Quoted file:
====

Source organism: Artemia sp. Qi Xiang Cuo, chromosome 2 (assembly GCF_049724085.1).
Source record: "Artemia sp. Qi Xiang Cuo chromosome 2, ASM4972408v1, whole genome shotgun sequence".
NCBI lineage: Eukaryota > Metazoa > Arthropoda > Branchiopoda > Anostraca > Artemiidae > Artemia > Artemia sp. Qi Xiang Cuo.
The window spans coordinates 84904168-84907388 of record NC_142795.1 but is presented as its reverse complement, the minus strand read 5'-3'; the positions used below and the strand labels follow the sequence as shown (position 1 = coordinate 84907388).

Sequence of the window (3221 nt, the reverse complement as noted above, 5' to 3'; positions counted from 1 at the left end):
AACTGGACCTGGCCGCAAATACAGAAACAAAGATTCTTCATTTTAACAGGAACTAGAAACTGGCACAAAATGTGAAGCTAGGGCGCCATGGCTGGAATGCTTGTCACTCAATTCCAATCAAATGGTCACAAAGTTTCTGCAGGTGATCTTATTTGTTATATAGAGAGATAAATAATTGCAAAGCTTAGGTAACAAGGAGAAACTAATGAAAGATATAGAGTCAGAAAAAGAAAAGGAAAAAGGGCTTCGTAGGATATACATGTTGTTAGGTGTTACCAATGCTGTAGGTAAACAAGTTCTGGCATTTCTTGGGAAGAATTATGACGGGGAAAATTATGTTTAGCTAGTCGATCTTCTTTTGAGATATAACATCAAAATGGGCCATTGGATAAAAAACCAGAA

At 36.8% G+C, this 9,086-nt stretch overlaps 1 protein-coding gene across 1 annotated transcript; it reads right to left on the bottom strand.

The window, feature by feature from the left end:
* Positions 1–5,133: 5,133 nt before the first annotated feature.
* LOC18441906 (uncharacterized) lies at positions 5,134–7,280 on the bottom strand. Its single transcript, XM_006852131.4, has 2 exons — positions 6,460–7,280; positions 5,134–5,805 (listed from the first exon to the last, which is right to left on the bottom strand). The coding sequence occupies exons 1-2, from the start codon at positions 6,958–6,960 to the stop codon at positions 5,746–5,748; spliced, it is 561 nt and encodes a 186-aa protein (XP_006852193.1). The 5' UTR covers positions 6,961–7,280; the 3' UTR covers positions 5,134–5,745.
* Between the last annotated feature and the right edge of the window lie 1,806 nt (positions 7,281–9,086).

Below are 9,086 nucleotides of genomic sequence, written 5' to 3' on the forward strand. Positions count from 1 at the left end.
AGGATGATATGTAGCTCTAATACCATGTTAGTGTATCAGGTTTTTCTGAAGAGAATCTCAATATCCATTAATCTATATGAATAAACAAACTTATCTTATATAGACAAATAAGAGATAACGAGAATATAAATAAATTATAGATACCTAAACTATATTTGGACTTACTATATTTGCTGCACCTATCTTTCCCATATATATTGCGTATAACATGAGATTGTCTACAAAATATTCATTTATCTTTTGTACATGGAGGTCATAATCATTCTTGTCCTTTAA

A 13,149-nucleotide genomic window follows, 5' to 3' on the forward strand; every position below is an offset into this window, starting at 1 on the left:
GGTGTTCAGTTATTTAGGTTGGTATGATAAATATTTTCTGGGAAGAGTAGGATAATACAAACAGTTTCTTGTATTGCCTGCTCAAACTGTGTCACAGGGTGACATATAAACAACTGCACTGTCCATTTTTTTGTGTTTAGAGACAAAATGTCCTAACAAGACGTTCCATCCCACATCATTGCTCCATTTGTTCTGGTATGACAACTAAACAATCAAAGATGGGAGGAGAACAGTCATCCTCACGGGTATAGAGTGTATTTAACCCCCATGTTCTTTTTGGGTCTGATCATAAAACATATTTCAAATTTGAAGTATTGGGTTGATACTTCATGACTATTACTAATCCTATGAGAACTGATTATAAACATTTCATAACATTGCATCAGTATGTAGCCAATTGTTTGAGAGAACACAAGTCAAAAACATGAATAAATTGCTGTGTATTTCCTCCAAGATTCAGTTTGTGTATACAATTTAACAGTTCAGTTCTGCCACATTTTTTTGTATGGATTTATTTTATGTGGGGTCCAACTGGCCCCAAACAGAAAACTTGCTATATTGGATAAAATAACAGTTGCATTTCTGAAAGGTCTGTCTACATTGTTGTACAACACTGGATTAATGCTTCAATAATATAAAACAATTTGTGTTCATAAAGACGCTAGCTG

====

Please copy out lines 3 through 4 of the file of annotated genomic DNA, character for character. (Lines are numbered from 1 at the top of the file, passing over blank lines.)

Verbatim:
NCBI lineage: Eukaryota > Metazoa > Arthropoda > Branchiopoda > Anostraca > Artemiidae > Artemia > Artemia sp. Qi Xiang Cuo.
The window spans coordinates 84904168-84907388 of record NC_142795.1 but is presented as its reverse complement, the minus strand read 5'-3'; the positions used below and the strand labels follow the sequence as shown (position 1 = coordinate 84907388).